🍋 Reddit IPO r/Moons

How Reddit crushed its IPO, plus Apple accused of smartphone monopoly, and HP offering printing subscriptions.

“Go for a business that any idiot can run – because sooner or later any idiot probably is going to be running it.” — Peter Lynch

Good Morning and Happy Friday! Reddit crushed its IPO, its stock surged 48% and Sam Altman’s stake is now worth over $600 million. The DOJ is taking on Apple, accusing the tech company of operating an illegal monopoly over smartphones. Barclays will cut hundreds of investment bankers, and private equity is cautiously stepping in to help troubled banks. Plus the top 10 cities where a salary of $100k goes the furthest, and 3 strategies for making better, more informed decisions.

If you are interested in getting in front of a smart, young audience of business leaders, bankers, investment professionals, policy influencers of over 600,000 people, then fill out this form, we’ll be in touch.


HP Offering Printing Subscriptions

If you’re a 20s or 30s-something working in the corporate world, chances are you don’t own a printer. After all, you can probably read anything you need from the comfort of your phone. If you’re anything like us and really need to print something - you can always just use the one at your office and pretend it’s not for personal use.

But HP is one of the world’s largest technology firms, and they want to address an untapped market - the millions of millennials and Gen-Zers who aren’t buying printers. And for $6.99/month, they're launching a subscription model where you get a printer and ink sent to your house and a 20-page-per-month allowance.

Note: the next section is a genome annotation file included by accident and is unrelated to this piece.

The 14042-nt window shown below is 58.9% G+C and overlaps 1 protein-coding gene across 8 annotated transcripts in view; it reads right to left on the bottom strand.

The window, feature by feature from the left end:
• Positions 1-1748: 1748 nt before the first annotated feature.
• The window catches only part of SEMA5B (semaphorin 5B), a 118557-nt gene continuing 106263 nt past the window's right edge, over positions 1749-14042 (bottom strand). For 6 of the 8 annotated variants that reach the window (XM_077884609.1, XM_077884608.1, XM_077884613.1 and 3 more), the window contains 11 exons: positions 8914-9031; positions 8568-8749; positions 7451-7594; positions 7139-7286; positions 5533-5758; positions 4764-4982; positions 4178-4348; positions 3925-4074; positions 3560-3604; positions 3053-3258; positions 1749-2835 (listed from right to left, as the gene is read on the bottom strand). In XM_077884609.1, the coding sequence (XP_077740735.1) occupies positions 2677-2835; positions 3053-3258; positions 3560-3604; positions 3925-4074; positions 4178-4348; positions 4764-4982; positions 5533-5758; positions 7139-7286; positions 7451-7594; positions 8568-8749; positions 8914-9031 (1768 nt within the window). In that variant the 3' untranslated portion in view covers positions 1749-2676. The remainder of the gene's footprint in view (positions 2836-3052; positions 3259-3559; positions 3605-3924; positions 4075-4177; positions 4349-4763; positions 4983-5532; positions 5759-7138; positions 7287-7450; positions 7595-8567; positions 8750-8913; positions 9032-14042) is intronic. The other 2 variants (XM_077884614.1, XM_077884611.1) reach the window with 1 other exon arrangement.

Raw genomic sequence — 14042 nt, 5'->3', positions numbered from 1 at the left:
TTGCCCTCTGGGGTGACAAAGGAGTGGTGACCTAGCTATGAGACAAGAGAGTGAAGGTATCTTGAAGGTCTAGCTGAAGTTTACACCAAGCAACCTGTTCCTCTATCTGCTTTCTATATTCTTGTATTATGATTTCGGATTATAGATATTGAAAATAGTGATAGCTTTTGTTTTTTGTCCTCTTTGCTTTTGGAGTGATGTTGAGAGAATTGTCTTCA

If you’re a CEO trying to reach consumers, chances are a consultant has whispered subscriptions in your ear. Investors love the steady, predictable revenue - and they’ve become the dominant way that Americans are buying online products. A subscription model has done wonders for Amazon with Prime, as well as Netflix and Adobe. 

But, for whatever reason, consumers still see hardware and tech as an upfront purchase. HP is betting that, with a subscription model, the company can reduce the barrier to entry for purchases you otherwise wouldn’t buy like a printer. 

Some of the pain points? A lot of young people don’t see the need for a printer as our world becomes more digital, and replacing ink is annoying and too expensive (with the subscription, HP would send you ink on auto-ship).

Takeaway: The annoying thing about a printer is that you don’t realize you need one until you actually do. And, at that point, it’s probably an emergency - like scrambling to print something for a vacation or apartment lease. But it’s an interesting bet. HP knows they don’t necessarily make the most popular products, and this might be a Hail Mary to reverse years of declining printer sales.

Do you own a printer?

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Top Reads

  • Reddit surges as much as 70% in NYSE debut (CNBC)

  • DOJ takes on Apple in landmark antitrust suit (YF)

  • Barclays preparing to cut hundreds of job cuts in investment banking (BB)

  • Private equity cautiously steps in to back troubled banks (WSJ)

  • The top 10 U.S. cities where a $100,000 salary goes the furthest (CNBC)

  • Intel prepares for $100 billion spending spree across four US states (Reuters)

  • Insiders are split on the plan to return ESPN to dominance (CNBC)

  • Shein to market its unique supply-chain technology to global brands (WSJ)

  • The US economy is nowhere near a recession, Goldman Sachs says (CNN)


Markets Rundown